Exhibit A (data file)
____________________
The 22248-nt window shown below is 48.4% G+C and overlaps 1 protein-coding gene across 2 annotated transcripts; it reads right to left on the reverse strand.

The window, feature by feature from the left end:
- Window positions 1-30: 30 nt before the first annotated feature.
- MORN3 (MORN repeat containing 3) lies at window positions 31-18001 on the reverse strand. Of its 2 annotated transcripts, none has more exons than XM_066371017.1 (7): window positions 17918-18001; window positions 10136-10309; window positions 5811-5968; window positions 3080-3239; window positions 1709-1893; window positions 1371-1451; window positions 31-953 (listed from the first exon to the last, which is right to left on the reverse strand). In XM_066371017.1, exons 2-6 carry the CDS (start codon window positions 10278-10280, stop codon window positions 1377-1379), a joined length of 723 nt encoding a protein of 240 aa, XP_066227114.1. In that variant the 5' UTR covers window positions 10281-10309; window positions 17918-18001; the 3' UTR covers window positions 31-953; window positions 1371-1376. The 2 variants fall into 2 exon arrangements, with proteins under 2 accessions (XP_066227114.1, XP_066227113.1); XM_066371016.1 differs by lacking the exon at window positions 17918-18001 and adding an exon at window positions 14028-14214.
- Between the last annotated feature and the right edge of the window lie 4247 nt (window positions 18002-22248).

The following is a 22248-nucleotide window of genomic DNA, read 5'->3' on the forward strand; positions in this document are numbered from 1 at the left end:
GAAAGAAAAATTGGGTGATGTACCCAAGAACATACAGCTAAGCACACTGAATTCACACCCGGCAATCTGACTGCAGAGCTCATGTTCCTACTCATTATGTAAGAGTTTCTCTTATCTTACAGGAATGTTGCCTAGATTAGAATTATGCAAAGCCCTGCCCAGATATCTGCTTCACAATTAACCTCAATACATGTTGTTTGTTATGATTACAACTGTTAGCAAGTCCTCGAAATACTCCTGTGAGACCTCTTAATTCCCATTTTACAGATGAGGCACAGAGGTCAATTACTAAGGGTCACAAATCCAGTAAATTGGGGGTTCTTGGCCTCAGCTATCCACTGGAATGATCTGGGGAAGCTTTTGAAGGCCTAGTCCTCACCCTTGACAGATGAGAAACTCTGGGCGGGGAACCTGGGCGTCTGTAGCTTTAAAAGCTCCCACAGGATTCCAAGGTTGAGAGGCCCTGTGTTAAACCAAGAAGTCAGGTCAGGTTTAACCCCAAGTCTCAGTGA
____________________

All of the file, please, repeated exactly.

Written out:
The 22248-nt window shown below is 48.4% G+C and overlaps 1 protein-coding gene across 2 annotated transcripts; it reads right to left on the reverse strand.

The window, feature by feature from the left end:
- Window positions 1-30: 30 nt before the first annotated feature.
- MORN3 (MORN repeat containing 3) lies at window positions 31-18001 on the reverse strand. Of its 2 annotated transcripts, none has more exons than XM_066371017.1 (7): window positions 17918-18001; window positions 10136-10309; window positions 5811-5968; window positions 3080-3239; window positions 1709-1893; window positions 1371-1451; window positions 31-953 (listed from the first exon to the last, which is right to left on the reverse strand). In XM_066371017.1, exons 2-6 carry the CDS (start codon window positions 10278-10280, stop codon window positions 1377-1379), a joined length of 723 nt encoding a protein of 240 aa, XP_066227114.1. In that variant the 5' UTR covers window positions 10281-10309; window positions 17918-18001; the 3' UTR covers window positions 31-953; window positions 1371-1376. The 2 variants fall into 2 exon arrangements, with proteins under 2 accessions (XP_066227114.1, XP_066227113.1); XM_066371016.1 differs by lacking the exon at window positions 17918-18001 and adding an exon at window positions 14028-14214.
- Between the last annotated feature and the right edge of the window lie 4247 nt (window positions 18002-22248).

The following is a 22248-nucleotide window of genomic DNA, read 5'->3' on the forward strand; positions in this document are numbered from 1 at the left end:
GAAAGAAAAATTGGGTGATGTACCCAAGAACATACAGCTAAGCACACTGAATTCACACCCGGCAATCTGACTGCAGAGCTCATGTTCCTACTCATTATGTAAGAGTTTCTCTTATCTTACAGGAATGTTGCCTAGATTAGAATTATGCAAAGCCCTGCCCAGATATCTGCTTCACAATTAACCTCAATACATGTTGTTTGTTATGATTACAACTGTTAGCAAGTCCTCGAAATACTCCTGTGAGACCTCTTAATTCCCATTTTACAGATGAGGCACAGAGGTCAATTACTAAGGGTCACAAATCCAGTAAATTGGGGGTTCTTGGCCTCAGCTATCCACTGGAATGATCTGGGGAAGCTTTTGAAGGCCTAGTCCTCACCCTTGACAGATGAGAAACTCTGGGCGGGGAACCTGGGCGTCTGTAGCTTTAAAAGCTCCCACAGGATTCCAAGGTTGAGAGGCCCTGTGTTAAACCAAGAAGTCAGGTCAGGTTTAACCCCAAGTCTCAGTGA